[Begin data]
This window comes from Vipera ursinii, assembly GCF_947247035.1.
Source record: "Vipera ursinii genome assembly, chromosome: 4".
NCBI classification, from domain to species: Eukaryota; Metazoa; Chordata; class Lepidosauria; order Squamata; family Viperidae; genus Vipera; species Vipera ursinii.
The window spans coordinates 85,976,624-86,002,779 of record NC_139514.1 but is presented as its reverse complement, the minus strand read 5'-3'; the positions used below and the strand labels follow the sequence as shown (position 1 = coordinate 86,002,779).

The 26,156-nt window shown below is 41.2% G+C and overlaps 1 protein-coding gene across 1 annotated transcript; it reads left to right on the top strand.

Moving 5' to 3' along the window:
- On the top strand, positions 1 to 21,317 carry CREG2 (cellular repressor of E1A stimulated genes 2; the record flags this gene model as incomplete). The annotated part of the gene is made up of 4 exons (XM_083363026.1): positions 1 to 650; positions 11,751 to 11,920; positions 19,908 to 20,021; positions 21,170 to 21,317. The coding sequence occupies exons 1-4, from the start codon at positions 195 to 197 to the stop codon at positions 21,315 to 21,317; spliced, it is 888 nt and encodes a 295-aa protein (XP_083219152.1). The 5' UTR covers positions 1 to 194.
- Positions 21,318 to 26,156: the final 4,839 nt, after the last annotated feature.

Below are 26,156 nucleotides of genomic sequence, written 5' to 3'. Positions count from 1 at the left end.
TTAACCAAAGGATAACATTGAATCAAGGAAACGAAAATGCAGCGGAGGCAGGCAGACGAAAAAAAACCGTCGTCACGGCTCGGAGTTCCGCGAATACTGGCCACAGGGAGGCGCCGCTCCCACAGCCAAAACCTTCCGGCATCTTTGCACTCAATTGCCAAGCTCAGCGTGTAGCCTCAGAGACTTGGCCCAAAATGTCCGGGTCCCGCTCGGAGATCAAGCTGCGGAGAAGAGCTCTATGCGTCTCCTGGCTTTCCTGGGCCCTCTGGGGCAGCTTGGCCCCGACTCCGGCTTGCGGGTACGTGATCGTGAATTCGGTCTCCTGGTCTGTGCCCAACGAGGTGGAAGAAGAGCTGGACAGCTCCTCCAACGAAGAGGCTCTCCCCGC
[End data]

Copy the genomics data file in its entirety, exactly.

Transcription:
This window comes from Vipera ursinii, assembly GCF_947247035.1.
Source record: "Vipera ursinii genome assembly, chromosome: 4".
NCBI classification, from domain to species: Eukaryota; Metazoa; Chordata; class Lepidosauria; order Squamata; family Viperidae; genus Vipera; species Vipera ursinii.
The window spans coordinates 85,976,624-86,002,779 of record NC_139514.1 but is presented as its reverse complement, the minus strand read 5'-3'; the positions used below and the strand labels follow the sequence as shown (position 1 = coordinate 86,002,779).

The 26,156-nt window shown below is 41.2% G+C and overlaps 1 protein-coding gene across 1 annotated transcript; it reads left to right on the top strand.

Moving 5' to 3' along the window:
- On the top strand, positions 1 to 21,317 carry CREG2 (cellular repressor of E1A stimulated genes 2; the record flags this gene model as incomplete). The annotated part of the gene is made up of 4 exons (XM_083363026.1): positions 1 to 650; positions 11,751 to 11,920; positions 19,908 to 20,021; positions 21,170 to 21,317. The coding sequence occupies exons 1-4, from the start codon at positions 195 to 197 to the stop codon at positions 21,315 to 21,317; spliced, it is 888 nt and encodes a 295-aa protein (XP_083219152.1). The 5' UTR covers positions 1 to 194.
- Positions 21,318 to 26,156: the final 4,839 nt, after the last annotated feature.

Below are 26,156 nucleotides of genomic sequence, written 5' to 3'. Positions count from 1 at the left end.
TTAACCAAAGGATAACATTGAATCAAGGAAACGAAAATGCAGCGGAGGCAGGCAGACGAAAAAAAACCGTCGTCACGGCTCGGAGTTCCGCGAATACTGGCCACAGGGAGGCGCCGCTCCCACAGCCAAAACCTTCCGGCATCTTTGCACTCAATTGCCAAGCTCAGCGTGTAGCCTCAGAGACTTGGCCCAAAATGTCCGGGTCCCGCTCGGAGATCAAGCTGCGGAGAAGAGCTCTATGCGTCTCCTGGCTTTCCTGGGCCCTCTGGGGCAGCTTGGCCCCGACTCCGGCTTGCGGGTACGTGATCGTGAATTCGGTCTCCTGGTCTGTGCCCAACGAGGTGGAAGAAGAGCTGGACAGCTCCTCCAACGAAGAGGCTCTCCCCGC